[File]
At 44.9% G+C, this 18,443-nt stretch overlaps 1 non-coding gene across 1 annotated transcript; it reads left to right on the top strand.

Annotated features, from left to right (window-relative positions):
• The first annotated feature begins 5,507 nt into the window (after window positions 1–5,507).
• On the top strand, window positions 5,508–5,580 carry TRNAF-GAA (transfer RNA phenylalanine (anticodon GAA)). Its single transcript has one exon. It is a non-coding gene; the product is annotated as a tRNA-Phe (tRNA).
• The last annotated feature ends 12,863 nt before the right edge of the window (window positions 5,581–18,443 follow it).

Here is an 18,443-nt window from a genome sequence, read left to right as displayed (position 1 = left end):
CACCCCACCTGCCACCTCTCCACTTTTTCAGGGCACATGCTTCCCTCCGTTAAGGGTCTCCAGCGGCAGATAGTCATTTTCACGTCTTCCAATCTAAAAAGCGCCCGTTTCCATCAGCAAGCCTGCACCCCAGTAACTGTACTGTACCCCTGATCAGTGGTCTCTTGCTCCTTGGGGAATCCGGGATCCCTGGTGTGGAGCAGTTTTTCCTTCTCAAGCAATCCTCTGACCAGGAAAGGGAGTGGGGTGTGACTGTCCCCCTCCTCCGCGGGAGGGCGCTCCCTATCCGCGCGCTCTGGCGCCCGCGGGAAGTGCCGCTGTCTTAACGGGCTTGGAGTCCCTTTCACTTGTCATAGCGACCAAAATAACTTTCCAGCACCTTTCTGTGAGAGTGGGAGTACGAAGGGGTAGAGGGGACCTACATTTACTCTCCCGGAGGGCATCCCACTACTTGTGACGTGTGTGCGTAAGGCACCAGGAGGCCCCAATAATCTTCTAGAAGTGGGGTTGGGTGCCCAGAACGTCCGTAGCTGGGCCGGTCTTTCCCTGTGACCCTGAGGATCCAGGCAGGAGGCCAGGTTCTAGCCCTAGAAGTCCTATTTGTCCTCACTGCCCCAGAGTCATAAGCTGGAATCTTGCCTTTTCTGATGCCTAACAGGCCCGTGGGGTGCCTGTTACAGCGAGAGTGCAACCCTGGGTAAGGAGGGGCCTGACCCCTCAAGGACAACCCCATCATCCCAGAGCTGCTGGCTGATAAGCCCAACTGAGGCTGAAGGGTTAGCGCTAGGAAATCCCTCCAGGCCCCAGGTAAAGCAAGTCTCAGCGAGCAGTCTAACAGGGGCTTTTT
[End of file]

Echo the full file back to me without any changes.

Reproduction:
At 44.9% G+C, this 18,443-nt stretch overlaps 1 non-coding gene across 1 annotated transcript; it reads left to right on the top strand.

Annotated features, from left to right (window-relative positions):
• The first annotated feature begins 5,507 nt into the window (after window positions 1–5,507).
• On the top strand, window positions 5,508–5,580 carry TRNAF-GAA (transfer RNA phenylalanine (anticodon GAA)). Its single transcript has one exon. It is a non-coding gene; the product is annotated as a tRNA-Phe (tRNA).
• The last annotated feature ends 12,863 nt before the right edge of the window (window positions 5,581–18,443 follow it).

Here is an 18,443-nt window from a genome sequence, read left to right as displayed (position 1 = left end):
CACCCCACCTGCCACCTCTCCACTTTTTCAGGGCACATGCTTCCCTCCGTTAAGGGTCTCCAGCGGCAGATAGTCATTTTCACGTCTTCCAATCTAAAAAGCGCCCGTTTCCATCAGCAAGCCTGCACCCCAGTAACTGTACTGTACCCCTGATCAGTGGTCTCTTGCTCCTTGGGGAATCCGGGATCCCTGGTGTGGAGCAGTTTTTCCTTCTCAAGCAATCCTCTGACCAGGAAAGGGAGTGGGGTGTGACTGTCCCCCTCCTCCGCGGGAGGGCGCTCCCTATCCGCGCGCTCTGGCGCCCGCGGGAAGTGCCGCTGTCTTAACGGGCTTGGAGTCCCTTTCACTTGTCATAGCGACCAAAATAACTTTCCAGCACCTTTCTGTGAGAGTGGGAGTACGAAGGGGTAGAGGGGACCTACATTTACTCTCCCGGAGGGCATCCCACTACTTGTGACGTGTGTGCGTAAGGCACCAGGAGGCCCCAATAATCTTCTAGAAGTGGGGTTGGGTGCCCAGAACGTCCGTAGCTGGGCCGGTCTTTCCCTGTGACCCTGAGGATCCAGGCAGGAGGCCAGGTTCTAGCCCTAGAAGTCCTATTTGTCCTCACTGCCCCAGAGTCATAAGCTGGAATCTTGCCTTTTCTGATGCCTAACAGGCCCGTGGGGTGCCTGTTACAGCGAGAGTGCAACCCTGGGTAAGGAGGGGCCTGACCCCTCAAGGACAACCCCATCATCCCAGAGCTGCTGGCTGATAAGCCCAACTGAGGCTGAAGGGTTAGCGCTAGGAAATCCCTCCAGGCCCCAGGTAAAGCAAGTCTCAGCGAGCAGTCTAACAGGGGCTTTTT